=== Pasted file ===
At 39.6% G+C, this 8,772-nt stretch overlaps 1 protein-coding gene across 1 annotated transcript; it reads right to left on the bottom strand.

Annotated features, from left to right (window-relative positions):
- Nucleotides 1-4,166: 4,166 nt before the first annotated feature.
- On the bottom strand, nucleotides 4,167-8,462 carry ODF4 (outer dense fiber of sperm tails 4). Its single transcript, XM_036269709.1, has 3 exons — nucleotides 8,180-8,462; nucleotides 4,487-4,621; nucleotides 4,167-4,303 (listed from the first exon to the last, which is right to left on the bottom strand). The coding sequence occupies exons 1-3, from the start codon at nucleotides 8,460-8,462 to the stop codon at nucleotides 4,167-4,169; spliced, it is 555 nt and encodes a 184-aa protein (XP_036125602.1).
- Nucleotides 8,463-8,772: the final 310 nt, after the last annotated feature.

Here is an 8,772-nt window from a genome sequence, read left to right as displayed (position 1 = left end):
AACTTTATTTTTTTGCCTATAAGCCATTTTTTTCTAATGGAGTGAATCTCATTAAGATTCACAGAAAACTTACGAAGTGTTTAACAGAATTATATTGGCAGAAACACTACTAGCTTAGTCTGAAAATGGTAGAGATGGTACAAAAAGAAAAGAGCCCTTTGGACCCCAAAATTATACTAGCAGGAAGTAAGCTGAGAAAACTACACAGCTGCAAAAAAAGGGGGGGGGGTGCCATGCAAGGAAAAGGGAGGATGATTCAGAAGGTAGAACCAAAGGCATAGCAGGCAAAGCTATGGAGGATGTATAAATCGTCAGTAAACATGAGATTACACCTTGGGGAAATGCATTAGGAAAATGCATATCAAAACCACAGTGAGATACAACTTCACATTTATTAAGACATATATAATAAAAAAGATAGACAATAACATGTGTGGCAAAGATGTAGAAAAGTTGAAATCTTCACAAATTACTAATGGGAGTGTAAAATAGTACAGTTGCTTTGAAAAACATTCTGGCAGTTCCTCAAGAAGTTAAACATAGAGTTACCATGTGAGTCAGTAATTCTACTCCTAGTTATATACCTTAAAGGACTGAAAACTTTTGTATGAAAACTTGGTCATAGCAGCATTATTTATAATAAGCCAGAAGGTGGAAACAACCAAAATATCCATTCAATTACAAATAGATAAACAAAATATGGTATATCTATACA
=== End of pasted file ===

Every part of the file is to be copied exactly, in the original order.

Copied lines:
At 39.6% G+C, this 8,772-nt stretch overlaps 1 protein-coding gene across 1 annotated transcript; it reads right to left on the bottom strand.

Annotated features, from left to right (window-relative positions):
- Nucleotides 1-4,166: 4,166 nt before the first annotated feature.
- On the bottom strand, nucleotides 4,167-8,462 carry ODF4 (outer dense fiber of sperm tails 4). Its single transcript, XM_036269709.1, has 3 exons — nucleotides 8,180-8,462; nucleotides 4,487-4,621; nucleotides 4,167-4,303 (listed from the first exon to the last, which is right to left on the bottom strand). The coding sequence occupies exons 1-3, from the start codon at nucleotides 8,460-8,462 to the stop codon at nucleotides 4,167-4,169; spliced, it is 555 nt and encodes a 184-aa protein (XP_036125602.1).
- Nucleotides 8,463-8,772: the final 310 nt, after the last annotated feature.

Here is an 8,772-nt window from a genome sequence, read left to right as displayed (position 1 = left end):
AACTTTATTTTTTTGCCTATAAGCCATTTTTTTCTAATGGAGTGAATCTCATTAAGATTCACAGAAAACTTACGAAGTGTTTAACAGAATTATATTGGCAGAAACACTACTAGCTTAGTCTGAAAATGGTAGAGATGGTACAAAAAGAAAAGAGCCCTTTGGACCCCAAAATTATACTAGCAGGAAGTAAGCTGAGAAAACTACACAGCTGCAAAAAAAGGGGGGGGGGTGCCATGCAAGGAAAAGGGAGGATGATTCAGAAGGTAGAACCAAAGGCATAGCAGGCAAAGCTATGGAGGATGTATAAATCGTCAGTAAACATGAGATTACACCTTGGGGAAATGCATTAGGAAAATGCATATCAAAACCACAGTGAGATACAACTTCACATTTATTAAGACATATATAATAAAAAAGATAGACAATAACATGTGTGGCAAAGATGTAGAAAAGTTGAAATCTTCACAAATTACTAATGGGAGTGTAAAATAGTACAGTTGCTTTGAAAAACATTCTGGCAGTTCCTCAAGAAGTTAAACATAGAGTTACCATGTGAGTCAGTAATTCTACTCCTAGTTATATACCTTAAAGGACTGAAAACTTTTGTATGAAAACTTGGTCATAGCAGCATTATTTATAATAAGCCAGAAGGTGGAAACAACCAAAATATCCATTCAATTACAAATAGATAAACAAAATATGGTATATCTATACA